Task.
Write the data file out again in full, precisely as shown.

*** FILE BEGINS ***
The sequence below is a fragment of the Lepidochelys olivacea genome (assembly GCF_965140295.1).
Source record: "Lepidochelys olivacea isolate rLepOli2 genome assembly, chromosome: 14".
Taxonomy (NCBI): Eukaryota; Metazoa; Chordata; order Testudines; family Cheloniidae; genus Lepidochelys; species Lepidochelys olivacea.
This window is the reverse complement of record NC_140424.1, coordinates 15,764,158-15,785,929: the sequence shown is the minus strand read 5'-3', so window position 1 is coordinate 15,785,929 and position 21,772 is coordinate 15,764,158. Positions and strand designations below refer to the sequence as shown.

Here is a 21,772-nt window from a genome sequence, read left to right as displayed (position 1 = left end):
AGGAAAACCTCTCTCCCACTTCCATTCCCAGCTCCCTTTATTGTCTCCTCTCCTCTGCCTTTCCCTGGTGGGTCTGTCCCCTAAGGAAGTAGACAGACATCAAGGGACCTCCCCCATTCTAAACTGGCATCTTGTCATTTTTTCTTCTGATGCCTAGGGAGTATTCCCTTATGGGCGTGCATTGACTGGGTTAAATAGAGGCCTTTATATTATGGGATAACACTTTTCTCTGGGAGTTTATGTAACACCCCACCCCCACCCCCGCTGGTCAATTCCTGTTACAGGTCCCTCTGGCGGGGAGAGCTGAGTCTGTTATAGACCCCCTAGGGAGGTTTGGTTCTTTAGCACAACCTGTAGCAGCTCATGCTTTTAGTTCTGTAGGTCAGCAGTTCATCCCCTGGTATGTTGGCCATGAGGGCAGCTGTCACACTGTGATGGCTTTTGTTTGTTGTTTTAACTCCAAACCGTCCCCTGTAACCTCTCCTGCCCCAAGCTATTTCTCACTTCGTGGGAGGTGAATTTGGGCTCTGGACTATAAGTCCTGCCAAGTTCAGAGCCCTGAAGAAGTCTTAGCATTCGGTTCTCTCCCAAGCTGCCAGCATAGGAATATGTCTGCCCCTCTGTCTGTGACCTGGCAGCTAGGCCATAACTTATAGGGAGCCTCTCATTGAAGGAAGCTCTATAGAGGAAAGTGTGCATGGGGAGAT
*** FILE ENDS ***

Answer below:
The sequence below is a fragment of the Lepidochelys olivacea genome (assembly GCF_965140295.1).
Source record: "Lepidochelys olivacea isolate rLepOli2 genome assembly, chromosome: 14".
Taxonomy (NCBI): Eukaryota; Metazoa; Chordata; order Testudines; family Cheloniidae; genus Lepidochelys; species Lepidochelys olivacea.
This window is the reverse complement of record NC_140424.1, coordinates 15,764,158-15,785,929: the sequence shown is the minus strand read 5'-3', so window position 1 is coordinate 15,785,929 and position 21,772 is coordinate 15,764,158. Positions and strand designations below refer to the sequence as shown.

Here is a 21,772-nt window from a genome sequence, read left to right as displayed (position 1 = left end):
AGGAAAACCTCTCTCCCACTTCCATTCCCAGCTCCCTTTATTGTCTCCTCTCCTCTGCCTTTCCCTGGTGGGTCTGTCCCCTAAGGAAGTAGACAGACATCAAGGGACCTCCCCCATTCTAAACTGGCATCTTGTCATTTTTTCTTCTGATGCCTAGGGAGTATTCCCTTATGGGCGTGCATTGACTGGGTTAAATAGAGGCCTTTATATTATGGGATAACACTTTTCTCTGGGAGTTTATGTAACACCCCACCCCCACCCCCGCTGGTCAATTCCTGTTACAGGTCCCTCTGGCGGGGAGAGCTGAGTCTGTTATAGACCCCCTAGGGAGGTTTGGTTCTTTAGCACAACCTGTAGCAGCTCATGCTTTTAGTTCTGTAGGTCAGCAGTTCATCCCCTGGTATGTTGGCCATGAGGGCAGCTGTCACACTGTGATGGCTTTTGTTTGTTGTTTTAACTCCAAACCGTCCCCTGTAACCTCTCCTGCCCCAAGCTATTTCTCACTTCGTGGGAGGTGAATTTGGGCTCTGGACTATAAGTCCTGCCAAGTTCAGAGCCCTGAAGAAGTCTTAGCATTCGGTTCTCTCCCAAGCTGCCAGCATAGGAATATGTCTGCCCCTCTGTCTGTGACCTGGCAGCTAGGCCATAACTTATAGGGAGCCTCTCATTGAAGGAAGCTCTATAGAGGAAAGTGTGCATGGGGAGAT